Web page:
• Cost-effectiveness studies assume perfect testing
    • 22. “ Oncotype DX is the most commercially successful genomic based prognostic test to date”
    • 23. Gene Expression Profiling Tests
      • To determine risk of recurrence & benefit from chemotherapy for breast cancer
      • Adoption & coverage spanned several years
      • Two studies
        • Factors influencing adoption
        • Factors influencing coverage decisions
    • 24. Factors Influencing Adoption
      • Test characteristics
        • Sample collection: ease & availability
        • Adequate test performance
      • Clinical characteristics
        • Clinical need
        • Highly visibility study results
        • Recommendations
      • Market factors
        • Reimbursement strategy
        • Lack of regulation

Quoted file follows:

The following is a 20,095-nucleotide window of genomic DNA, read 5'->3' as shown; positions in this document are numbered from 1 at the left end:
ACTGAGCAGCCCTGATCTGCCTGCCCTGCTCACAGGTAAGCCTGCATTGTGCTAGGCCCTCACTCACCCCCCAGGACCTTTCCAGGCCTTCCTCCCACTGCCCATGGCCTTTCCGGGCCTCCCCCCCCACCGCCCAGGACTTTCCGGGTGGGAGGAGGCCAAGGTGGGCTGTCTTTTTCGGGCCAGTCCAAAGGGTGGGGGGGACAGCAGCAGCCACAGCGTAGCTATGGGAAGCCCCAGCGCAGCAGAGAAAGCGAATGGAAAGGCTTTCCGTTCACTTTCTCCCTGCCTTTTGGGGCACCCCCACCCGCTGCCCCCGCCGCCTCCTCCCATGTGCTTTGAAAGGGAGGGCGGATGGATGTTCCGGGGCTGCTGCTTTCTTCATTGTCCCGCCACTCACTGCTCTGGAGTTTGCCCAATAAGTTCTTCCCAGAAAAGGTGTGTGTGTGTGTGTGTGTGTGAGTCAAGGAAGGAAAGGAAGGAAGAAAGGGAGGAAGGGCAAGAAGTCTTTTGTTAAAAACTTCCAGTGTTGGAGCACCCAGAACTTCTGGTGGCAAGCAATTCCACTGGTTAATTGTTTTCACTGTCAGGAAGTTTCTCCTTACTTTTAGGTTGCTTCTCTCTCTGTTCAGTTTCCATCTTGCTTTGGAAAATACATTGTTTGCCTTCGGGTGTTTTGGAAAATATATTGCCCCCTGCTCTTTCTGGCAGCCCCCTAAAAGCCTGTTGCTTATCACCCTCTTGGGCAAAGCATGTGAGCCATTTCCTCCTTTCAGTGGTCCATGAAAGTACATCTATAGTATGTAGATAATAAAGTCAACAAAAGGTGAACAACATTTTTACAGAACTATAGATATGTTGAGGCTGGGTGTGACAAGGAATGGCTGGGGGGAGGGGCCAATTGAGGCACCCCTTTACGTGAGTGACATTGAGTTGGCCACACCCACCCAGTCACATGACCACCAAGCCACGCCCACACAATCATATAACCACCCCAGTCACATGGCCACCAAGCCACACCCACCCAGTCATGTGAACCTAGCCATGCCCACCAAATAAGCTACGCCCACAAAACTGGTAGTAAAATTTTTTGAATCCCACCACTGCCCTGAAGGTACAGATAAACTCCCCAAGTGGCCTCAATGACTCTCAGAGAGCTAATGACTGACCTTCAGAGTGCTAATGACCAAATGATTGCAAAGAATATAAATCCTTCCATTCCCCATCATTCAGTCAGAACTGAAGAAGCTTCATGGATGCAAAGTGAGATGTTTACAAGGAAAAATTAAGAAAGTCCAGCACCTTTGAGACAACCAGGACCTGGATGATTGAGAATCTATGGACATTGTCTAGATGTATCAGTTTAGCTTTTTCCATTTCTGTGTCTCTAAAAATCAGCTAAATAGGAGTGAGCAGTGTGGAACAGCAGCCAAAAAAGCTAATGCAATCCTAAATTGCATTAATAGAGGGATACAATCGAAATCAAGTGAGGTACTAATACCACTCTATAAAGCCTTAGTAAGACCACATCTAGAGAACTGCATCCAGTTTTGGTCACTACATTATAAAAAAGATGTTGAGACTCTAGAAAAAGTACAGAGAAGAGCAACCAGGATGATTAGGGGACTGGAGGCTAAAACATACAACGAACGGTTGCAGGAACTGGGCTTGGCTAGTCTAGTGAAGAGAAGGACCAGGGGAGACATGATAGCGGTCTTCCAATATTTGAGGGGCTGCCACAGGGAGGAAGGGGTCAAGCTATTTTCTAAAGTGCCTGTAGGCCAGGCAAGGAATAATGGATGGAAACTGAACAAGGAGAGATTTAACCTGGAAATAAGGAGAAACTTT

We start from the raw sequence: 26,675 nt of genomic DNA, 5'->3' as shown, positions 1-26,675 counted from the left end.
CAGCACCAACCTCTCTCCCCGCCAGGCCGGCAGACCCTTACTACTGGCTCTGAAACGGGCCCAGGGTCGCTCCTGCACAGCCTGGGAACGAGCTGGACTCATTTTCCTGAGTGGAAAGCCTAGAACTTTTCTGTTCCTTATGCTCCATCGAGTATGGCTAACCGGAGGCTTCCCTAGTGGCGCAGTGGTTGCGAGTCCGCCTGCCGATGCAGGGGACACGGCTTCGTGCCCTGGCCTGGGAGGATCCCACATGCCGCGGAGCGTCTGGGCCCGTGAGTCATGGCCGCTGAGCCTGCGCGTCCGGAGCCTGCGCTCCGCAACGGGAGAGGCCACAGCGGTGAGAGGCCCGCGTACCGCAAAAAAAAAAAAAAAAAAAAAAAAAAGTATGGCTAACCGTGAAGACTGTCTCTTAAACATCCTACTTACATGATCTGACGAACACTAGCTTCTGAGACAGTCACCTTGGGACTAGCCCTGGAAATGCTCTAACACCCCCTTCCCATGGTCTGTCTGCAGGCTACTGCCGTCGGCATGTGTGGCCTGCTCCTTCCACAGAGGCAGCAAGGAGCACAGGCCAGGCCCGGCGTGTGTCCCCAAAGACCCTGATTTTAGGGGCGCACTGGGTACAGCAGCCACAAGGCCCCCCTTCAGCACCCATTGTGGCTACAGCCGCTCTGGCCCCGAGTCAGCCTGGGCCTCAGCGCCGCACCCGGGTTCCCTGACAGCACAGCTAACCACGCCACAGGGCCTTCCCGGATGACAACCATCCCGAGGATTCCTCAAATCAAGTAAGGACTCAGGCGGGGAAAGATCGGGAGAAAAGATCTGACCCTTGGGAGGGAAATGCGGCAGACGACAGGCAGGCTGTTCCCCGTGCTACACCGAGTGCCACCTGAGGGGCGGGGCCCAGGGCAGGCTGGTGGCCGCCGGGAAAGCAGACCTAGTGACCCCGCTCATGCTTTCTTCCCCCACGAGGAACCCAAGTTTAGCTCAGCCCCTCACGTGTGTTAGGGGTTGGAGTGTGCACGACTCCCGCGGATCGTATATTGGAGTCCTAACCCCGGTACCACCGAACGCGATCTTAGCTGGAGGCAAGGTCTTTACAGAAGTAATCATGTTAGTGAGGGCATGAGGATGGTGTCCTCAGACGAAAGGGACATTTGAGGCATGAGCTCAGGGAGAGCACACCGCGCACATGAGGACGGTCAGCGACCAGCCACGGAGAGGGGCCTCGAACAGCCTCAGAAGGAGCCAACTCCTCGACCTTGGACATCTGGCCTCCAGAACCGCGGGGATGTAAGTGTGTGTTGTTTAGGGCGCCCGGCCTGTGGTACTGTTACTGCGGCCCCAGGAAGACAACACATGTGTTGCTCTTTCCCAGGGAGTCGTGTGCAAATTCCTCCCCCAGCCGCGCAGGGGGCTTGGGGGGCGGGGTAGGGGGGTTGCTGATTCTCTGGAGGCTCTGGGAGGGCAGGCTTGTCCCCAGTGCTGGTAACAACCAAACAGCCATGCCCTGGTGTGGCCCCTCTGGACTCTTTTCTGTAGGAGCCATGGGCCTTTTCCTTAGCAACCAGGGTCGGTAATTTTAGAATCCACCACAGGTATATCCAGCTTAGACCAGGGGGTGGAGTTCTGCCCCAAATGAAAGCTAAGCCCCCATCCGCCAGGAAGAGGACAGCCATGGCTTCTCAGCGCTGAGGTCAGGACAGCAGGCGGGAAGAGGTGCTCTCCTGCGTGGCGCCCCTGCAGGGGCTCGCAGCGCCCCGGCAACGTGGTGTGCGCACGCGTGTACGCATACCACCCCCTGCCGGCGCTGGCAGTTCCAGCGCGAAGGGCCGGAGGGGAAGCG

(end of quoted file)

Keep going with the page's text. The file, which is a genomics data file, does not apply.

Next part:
• Cost-effectiveness analyses
    • 25. Factors Influencing Coverage
      • All consider clinical utility – impact on outcomes – as primary determinant
        • Although definition & interpretation varies
      • All consider market factors
        • But which factors & when varies
        • Payers must consider how market factors intersect w/ clinical utility
          • Patient & provider demand
          • Regulatory issues
          • Guidelines
          • Other payers
          • Economic issues
    • 26. Tip of the Iceberg
      • ASCO 2009: New Oncotype DX Assay Predicts Risk for Recurrence in Stage 2 Colon Cancer
      • ASCO Supports KRAS Testing
      • Before Anti-EGFR Therapy (1/15/09)
    • 27. Conclusion
      • Inevitable trend
      • Evidence of value is critical to adoption
        • But “slippery”
        • What you see depends on where you sit
        • Increasingly available
        • “ There’s a wonderful rule of thumb for American health care: Shift happens”
      • Uwe Reinhardt